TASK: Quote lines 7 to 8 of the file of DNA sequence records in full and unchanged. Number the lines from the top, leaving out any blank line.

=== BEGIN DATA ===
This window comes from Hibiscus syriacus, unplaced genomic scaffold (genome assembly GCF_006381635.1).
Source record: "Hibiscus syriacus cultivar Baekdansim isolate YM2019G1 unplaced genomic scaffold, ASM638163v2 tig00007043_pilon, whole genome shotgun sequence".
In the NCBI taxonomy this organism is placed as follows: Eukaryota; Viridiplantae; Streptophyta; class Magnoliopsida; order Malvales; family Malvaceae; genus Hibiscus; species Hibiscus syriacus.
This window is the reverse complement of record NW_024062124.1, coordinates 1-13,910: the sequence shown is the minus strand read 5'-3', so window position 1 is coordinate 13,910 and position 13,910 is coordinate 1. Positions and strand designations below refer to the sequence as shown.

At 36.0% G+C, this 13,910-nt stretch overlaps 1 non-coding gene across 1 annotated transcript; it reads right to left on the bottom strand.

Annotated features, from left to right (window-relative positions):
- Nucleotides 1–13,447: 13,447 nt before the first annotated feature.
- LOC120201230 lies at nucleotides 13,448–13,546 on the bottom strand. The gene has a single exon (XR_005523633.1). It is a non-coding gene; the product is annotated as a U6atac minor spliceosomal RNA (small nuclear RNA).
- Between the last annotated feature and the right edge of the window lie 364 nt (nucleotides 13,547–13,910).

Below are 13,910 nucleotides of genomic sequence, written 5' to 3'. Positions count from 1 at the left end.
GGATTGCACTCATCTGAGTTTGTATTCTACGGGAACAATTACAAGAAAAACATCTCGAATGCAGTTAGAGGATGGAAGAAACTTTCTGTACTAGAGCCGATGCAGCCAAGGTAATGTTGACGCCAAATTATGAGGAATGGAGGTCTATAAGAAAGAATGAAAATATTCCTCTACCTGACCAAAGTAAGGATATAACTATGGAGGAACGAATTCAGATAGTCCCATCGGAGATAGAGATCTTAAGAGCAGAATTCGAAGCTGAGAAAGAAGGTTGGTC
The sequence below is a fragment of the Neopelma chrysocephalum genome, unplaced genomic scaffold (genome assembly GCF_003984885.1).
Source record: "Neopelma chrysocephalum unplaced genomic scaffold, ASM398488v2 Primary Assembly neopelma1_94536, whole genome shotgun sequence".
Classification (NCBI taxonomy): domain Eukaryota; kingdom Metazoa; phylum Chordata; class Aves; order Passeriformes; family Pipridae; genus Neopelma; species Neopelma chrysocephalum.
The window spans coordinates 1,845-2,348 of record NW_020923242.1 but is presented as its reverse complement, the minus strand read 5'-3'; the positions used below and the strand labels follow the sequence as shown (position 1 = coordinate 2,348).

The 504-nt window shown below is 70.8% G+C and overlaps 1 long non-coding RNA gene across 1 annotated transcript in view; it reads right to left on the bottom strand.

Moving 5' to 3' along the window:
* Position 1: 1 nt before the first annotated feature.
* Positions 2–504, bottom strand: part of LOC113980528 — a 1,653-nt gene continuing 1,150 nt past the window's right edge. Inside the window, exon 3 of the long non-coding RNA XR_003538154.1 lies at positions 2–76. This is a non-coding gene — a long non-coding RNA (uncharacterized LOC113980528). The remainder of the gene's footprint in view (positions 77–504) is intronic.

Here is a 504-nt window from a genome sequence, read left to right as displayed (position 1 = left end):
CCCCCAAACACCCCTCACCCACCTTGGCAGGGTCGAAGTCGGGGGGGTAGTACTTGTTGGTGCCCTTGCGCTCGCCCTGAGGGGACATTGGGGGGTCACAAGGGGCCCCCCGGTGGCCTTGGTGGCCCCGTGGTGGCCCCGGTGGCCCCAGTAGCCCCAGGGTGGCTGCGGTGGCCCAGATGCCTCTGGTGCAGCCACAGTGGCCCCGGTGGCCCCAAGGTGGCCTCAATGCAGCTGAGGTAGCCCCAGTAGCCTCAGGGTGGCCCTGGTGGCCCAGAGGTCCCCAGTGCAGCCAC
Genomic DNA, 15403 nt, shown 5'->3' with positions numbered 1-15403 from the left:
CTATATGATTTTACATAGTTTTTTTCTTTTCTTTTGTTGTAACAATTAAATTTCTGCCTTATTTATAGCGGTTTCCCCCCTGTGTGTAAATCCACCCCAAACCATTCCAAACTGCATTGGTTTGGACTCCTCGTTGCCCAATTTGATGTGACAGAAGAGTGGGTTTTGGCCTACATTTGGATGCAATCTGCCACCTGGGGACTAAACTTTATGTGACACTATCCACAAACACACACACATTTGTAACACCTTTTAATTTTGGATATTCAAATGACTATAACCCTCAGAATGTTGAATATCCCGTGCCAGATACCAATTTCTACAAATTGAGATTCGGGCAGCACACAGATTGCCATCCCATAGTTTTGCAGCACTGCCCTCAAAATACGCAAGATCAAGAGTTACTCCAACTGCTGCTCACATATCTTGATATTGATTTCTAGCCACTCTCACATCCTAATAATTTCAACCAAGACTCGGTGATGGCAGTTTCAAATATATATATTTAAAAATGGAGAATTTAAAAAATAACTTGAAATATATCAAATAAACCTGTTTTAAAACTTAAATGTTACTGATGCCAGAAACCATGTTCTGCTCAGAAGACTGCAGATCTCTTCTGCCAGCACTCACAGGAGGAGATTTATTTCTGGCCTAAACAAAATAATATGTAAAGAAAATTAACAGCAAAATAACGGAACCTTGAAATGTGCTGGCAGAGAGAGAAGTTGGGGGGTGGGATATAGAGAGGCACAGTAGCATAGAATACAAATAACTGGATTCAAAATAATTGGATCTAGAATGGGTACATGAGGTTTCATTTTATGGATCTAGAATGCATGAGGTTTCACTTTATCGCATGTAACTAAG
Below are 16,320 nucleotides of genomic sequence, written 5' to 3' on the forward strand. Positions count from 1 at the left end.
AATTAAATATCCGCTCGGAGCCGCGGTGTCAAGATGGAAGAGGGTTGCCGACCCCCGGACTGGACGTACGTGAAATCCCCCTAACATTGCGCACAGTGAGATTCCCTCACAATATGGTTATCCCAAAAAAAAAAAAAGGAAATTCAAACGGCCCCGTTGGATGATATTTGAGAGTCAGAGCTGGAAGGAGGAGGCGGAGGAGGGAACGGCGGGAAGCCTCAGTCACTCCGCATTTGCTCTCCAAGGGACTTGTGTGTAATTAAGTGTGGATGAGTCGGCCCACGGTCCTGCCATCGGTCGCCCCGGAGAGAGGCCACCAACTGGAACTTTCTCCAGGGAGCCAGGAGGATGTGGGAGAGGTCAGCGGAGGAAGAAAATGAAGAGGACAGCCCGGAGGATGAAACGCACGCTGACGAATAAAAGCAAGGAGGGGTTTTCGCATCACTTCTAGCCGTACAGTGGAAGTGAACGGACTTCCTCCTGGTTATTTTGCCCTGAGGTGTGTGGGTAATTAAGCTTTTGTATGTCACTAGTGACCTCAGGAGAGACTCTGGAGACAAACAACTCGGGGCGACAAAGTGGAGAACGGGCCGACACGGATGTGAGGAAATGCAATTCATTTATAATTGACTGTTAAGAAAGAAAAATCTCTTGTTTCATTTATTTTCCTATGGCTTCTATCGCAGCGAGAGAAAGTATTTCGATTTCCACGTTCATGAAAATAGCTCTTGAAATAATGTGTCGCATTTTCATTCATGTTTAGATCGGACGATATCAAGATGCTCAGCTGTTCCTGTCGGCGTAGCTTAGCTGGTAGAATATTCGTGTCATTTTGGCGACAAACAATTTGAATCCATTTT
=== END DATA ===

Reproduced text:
- Nucleotides 1–13,447: 13,447 nt before the first annotated feature.
- LOC120201230 lies at nucleotides 13,448–13,546 on the bottom strand. The gene has a single exon (XR_005523633.1). It is a non-coding gene; the product is annotated as a U6atac minor spliceosomal RNA (small nuclear RNA).